Kelly Parker, PhD – Problem (2009.10.03)

Associate Professor of Philosophy and Chair, Department of Philosophy, Grand Valley State University
View more information about Kelly Parker, PhD.

Video Transcript:

Given that we know with a pretty high level of certainty about an awful lot of problems that should give us concern, given that we have a pretty good idea of things that we could change to avoid those problems getting worse, the question naturally comes up, why don’t we do those things?  Why don’t we change the things that would need to be changed?

I’m going to tell a little story.  I think there are 2 often overlooked reasons why we resist change.  There are 2 barriers to change.  I’m going to tell a little story, and this is borrowed from Daniel Quinn’s books, “Ishmael” with a few modifications.

So suppose we see this guy.  He’s walking along the edge of a cliff.  There are warning signs all around that say, hey, look out for the cliff’s edge.  Dangerous here.  He’s had to actually climb over locked gates and fences to get there.  But there he is, walking along the edge of a cliff.  He’s a risk taker.  He’s an innovator.  Sure enough, he stumbles.  He falls over the edge of the cliff.  As he’s plummeting, the first though he has—and this is a very, very long cliff to accommodate the story—the first thing he thinks is, oh man, did I just fall over the cliff?  Is that really my situation?  He thinks about it and his response is, no, that’s not my situation.  I haven’t fallen over the cliff.  That would be too bad to be true.  That can’t be it.  So he’s reassured.  He knows whatever his situation is, it can’t be that because that would be unthinkable.  He continues to fall.  He gets oriented.  He flattens himself out, manages to use his windbreaker as a kind of semi-parachute, parasailing wing, and he discovers he’s got some control over his movement.  He’s just discovered unassisted flight.  And so he’s able to maneuver around in space and see things and go all over the place.  Well now, not only is this not at all the situation he initially feared it was—he hasn’t fallen off a cliff, in fact, this innovator, this risk taker, by going where no one was supposed to go and doing things they weren’t supposed to do, has actually made the greatest discovery in human history!  He has mastered unassisted flight!  So he’s going to continue it.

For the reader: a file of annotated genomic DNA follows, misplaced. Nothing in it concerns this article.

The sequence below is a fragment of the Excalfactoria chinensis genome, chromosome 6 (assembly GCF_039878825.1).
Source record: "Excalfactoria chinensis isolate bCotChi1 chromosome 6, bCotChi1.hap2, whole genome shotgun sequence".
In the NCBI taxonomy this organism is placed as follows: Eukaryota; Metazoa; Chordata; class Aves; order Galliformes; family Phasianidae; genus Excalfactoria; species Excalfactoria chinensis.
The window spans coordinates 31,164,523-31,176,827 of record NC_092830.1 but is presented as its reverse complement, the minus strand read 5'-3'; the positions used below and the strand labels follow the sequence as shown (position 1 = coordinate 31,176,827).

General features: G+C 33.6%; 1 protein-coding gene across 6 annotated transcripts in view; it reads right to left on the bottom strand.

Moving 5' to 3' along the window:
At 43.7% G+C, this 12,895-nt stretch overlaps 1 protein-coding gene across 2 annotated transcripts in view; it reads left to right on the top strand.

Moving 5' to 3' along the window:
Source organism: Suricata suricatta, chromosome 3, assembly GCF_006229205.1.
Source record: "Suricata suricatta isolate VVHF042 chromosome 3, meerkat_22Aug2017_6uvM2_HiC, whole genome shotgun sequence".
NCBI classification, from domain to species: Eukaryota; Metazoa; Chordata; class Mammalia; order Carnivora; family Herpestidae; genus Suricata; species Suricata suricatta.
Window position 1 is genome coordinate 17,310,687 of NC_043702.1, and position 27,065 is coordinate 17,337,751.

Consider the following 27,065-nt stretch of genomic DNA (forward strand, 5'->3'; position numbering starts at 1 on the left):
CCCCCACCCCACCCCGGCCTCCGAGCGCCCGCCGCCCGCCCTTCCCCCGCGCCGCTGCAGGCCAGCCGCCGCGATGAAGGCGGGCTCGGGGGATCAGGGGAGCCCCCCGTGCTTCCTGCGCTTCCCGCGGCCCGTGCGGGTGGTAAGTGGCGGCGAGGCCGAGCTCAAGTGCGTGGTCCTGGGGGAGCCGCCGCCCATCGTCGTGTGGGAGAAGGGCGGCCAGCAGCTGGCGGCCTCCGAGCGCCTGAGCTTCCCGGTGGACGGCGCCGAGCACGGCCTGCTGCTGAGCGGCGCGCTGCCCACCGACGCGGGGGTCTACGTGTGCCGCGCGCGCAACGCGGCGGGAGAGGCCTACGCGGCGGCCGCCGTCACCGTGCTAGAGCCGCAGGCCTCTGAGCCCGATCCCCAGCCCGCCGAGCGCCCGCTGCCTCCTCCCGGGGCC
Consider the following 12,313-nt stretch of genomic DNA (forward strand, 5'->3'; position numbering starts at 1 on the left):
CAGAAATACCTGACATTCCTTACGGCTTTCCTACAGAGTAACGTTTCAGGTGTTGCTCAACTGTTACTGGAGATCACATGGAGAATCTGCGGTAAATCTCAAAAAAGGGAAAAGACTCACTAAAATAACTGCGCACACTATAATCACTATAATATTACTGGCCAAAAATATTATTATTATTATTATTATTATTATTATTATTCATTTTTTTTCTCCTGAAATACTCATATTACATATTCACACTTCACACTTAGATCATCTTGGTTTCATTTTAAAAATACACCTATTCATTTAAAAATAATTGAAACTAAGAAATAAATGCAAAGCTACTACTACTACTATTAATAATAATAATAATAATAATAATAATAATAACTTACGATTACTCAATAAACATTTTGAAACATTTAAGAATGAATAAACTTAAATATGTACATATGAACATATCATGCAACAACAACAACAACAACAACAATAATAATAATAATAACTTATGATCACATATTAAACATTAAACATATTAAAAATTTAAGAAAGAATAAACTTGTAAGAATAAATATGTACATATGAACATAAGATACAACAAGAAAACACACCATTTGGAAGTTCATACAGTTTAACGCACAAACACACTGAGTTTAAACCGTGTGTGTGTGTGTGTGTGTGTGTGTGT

Now is he going to stop?  No!  This is too important to stop.  And that’s the other principle.  Not only is it not too bad to be true, on the contrary, this is too important to stop.  And so he continues.  Now suppose other people see him and they join him.  Now everyone is doing this, taking part in this miraculous human breakthrough, mastery of the world.  We’ve got a whole new culture.  This is great.  No one wants to stop it.  It’s too important to stop.

The only reason anyone would ever stop this is if they looked at the objective facts of the situation and said, as a matter of fact, we are falling a long way off a cliff and we do need to somehow stop it because there will be a sudden stop at the end.

Topics: Problem — October 2nd by Kelly Parker, PhD


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